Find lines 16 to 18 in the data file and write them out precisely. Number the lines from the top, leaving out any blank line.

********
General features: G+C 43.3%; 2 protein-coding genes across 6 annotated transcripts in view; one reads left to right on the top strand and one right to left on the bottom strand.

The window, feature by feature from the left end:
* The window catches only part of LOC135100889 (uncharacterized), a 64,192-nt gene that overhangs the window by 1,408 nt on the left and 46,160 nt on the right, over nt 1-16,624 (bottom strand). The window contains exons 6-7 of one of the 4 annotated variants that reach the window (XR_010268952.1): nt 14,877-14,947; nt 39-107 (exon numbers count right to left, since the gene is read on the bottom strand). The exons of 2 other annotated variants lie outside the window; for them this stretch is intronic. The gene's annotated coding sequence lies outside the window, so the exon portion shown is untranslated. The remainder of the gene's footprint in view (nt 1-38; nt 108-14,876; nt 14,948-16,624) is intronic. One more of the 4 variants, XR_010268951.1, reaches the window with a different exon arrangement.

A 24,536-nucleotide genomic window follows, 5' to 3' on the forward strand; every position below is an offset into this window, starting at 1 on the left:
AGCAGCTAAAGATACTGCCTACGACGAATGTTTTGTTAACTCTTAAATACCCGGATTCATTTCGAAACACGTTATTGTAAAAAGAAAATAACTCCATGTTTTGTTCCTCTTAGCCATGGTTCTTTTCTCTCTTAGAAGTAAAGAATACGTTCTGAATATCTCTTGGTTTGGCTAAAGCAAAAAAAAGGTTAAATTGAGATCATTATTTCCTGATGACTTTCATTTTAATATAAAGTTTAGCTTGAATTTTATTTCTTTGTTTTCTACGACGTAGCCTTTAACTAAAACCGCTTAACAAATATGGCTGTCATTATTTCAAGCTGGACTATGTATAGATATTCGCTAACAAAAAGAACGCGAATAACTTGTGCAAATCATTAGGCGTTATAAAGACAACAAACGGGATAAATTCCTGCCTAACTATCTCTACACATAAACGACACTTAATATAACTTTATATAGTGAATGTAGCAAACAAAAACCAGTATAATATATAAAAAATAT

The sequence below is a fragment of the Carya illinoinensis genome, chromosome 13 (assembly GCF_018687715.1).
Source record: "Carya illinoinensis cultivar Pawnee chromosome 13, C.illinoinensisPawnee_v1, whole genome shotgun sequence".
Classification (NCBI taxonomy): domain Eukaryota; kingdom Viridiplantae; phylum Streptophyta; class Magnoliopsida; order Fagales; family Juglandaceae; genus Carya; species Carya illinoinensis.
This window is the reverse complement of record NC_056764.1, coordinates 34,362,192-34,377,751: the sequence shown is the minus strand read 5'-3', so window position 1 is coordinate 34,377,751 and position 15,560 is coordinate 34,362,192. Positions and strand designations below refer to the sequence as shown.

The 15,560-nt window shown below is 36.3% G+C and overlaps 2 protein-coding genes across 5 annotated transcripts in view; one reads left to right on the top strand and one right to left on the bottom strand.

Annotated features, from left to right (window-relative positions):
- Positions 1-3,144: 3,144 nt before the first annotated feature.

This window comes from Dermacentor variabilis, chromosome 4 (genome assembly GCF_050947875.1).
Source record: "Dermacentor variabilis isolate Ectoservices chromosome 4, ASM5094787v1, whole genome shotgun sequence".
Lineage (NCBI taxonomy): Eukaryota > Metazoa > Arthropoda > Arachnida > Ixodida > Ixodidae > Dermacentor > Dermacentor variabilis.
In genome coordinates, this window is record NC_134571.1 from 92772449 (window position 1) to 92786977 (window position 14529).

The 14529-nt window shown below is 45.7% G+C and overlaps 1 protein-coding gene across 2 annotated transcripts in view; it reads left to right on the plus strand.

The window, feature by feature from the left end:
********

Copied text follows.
In genome coordinates, this window is record NC_134571.1 from 92772449 (window position 1) to 92786977 (window position 14529).

The 14529-nt window shown below is 45.7% G+C and overlaps 1 protein-coding gene across 2 annotated transcripts in view; it reads left to right on the plus strand.

The window, feature by feature from the left end: